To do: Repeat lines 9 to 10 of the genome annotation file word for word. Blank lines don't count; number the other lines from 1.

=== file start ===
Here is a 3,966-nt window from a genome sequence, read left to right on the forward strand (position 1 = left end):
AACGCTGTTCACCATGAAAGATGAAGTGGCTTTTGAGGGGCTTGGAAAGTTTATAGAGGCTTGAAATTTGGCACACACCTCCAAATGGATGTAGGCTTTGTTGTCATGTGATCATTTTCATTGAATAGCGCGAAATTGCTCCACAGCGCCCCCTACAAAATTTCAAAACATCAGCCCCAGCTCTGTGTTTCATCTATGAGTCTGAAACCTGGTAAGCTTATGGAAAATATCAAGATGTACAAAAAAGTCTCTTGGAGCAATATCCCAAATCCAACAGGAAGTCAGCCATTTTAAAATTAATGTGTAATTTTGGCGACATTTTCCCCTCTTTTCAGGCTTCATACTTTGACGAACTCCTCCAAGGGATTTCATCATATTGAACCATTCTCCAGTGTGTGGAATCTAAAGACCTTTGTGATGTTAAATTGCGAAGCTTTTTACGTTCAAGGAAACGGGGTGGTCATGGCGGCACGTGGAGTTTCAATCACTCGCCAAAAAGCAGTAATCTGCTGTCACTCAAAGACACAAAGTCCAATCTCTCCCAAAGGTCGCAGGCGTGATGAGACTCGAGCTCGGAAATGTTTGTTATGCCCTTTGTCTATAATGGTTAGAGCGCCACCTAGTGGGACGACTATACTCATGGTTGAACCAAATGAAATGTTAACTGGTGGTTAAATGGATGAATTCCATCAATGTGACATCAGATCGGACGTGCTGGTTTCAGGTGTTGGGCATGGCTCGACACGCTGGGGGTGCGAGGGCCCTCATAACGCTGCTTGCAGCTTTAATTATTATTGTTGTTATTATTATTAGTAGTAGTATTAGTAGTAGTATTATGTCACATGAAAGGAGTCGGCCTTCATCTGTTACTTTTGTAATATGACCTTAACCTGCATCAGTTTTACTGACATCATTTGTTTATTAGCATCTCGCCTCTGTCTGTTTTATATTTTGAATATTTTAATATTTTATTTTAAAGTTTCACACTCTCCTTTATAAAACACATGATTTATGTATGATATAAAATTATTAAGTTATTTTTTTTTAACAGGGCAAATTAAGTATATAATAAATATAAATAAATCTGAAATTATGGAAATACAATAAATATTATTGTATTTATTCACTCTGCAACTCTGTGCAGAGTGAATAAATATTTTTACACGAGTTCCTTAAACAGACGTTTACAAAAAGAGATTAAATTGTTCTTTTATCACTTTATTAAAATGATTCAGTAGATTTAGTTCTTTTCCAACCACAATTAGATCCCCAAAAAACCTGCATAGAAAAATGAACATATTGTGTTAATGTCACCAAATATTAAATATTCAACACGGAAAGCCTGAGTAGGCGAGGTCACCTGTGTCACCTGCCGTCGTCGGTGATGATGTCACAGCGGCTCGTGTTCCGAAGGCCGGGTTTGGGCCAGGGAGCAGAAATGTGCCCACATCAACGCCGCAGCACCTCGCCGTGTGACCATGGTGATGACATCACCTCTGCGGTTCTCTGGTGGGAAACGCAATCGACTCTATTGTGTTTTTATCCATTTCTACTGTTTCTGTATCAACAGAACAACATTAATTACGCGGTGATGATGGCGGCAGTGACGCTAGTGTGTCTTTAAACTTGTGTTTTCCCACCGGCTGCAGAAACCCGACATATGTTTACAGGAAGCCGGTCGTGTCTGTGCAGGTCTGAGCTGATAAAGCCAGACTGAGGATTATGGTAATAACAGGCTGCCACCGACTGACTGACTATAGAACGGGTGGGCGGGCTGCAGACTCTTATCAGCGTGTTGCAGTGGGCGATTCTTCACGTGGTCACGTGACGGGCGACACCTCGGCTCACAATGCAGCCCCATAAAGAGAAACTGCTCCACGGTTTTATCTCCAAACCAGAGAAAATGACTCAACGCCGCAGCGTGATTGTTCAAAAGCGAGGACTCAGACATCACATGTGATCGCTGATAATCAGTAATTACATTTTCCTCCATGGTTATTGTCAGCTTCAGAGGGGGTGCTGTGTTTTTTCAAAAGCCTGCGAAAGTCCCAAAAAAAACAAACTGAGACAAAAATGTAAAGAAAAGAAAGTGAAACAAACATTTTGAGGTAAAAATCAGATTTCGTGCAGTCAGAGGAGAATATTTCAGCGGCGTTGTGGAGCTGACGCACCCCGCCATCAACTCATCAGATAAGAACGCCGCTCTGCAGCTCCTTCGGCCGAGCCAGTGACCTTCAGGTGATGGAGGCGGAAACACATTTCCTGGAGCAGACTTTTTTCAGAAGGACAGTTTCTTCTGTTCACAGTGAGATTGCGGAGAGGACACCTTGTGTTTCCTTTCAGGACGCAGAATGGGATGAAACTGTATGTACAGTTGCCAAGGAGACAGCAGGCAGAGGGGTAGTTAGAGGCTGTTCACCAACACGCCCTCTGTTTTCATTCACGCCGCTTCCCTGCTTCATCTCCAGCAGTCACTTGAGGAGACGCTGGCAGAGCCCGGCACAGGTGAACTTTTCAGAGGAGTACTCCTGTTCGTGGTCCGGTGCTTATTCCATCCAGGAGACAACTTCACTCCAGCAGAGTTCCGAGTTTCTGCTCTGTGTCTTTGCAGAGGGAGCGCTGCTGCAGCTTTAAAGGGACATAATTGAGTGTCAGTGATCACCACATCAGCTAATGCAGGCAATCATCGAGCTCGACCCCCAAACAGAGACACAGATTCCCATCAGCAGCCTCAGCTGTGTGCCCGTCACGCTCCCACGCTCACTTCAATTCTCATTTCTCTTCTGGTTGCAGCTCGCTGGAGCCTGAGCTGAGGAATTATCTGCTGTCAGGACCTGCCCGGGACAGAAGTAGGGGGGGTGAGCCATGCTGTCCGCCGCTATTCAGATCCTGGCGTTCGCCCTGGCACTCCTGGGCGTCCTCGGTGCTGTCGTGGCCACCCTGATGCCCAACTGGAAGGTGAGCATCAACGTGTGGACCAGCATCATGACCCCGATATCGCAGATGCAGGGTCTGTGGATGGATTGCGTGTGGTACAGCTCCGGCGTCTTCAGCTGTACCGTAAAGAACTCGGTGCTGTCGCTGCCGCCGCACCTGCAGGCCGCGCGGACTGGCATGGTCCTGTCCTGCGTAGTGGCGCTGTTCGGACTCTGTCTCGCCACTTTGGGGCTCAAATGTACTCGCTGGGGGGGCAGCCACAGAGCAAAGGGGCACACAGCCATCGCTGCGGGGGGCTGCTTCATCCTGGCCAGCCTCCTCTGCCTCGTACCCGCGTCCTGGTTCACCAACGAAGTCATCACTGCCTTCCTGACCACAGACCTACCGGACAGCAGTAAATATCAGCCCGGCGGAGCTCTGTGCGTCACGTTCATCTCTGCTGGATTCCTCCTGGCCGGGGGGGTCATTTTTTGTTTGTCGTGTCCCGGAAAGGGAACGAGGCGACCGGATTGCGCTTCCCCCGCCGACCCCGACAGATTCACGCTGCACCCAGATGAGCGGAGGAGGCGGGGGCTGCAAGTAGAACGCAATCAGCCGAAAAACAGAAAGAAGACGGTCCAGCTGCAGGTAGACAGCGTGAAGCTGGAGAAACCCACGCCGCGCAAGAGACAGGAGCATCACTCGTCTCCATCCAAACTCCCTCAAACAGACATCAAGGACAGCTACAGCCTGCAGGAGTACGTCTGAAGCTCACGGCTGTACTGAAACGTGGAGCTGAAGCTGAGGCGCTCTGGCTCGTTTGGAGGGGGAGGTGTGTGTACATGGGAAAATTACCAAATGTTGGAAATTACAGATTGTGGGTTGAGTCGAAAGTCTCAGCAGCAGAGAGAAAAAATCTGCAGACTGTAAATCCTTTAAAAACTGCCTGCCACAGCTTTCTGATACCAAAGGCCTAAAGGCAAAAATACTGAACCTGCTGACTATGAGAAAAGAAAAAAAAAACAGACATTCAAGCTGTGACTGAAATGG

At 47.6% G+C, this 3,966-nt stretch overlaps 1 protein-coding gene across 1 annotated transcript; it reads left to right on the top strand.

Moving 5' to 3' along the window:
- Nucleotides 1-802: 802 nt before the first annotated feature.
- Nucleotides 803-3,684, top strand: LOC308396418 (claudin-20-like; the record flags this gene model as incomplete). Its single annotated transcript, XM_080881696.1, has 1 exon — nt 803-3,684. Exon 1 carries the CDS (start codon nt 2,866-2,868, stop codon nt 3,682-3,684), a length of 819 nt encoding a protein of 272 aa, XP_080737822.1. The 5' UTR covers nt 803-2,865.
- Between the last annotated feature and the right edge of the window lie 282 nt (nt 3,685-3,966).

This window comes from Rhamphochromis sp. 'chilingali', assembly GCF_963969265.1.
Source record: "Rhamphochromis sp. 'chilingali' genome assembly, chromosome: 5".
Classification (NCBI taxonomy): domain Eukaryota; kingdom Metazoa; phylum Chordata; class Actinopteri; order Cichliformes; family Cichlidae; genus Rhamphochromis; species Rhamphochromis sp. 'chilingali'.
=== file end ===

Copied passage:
Source record: "Rhamphochromis sp. 'chilingali' genome assembly, chromosome: 5".
Classification (NCBI taxonomy): domain Eukaryota; kingdom Metazoa; phylum Chordata; class Actinopteri; order Cichliformes; family Cichlidae; genus Rhamphochromis; species Rhamphochromis sp. 'chilingali'.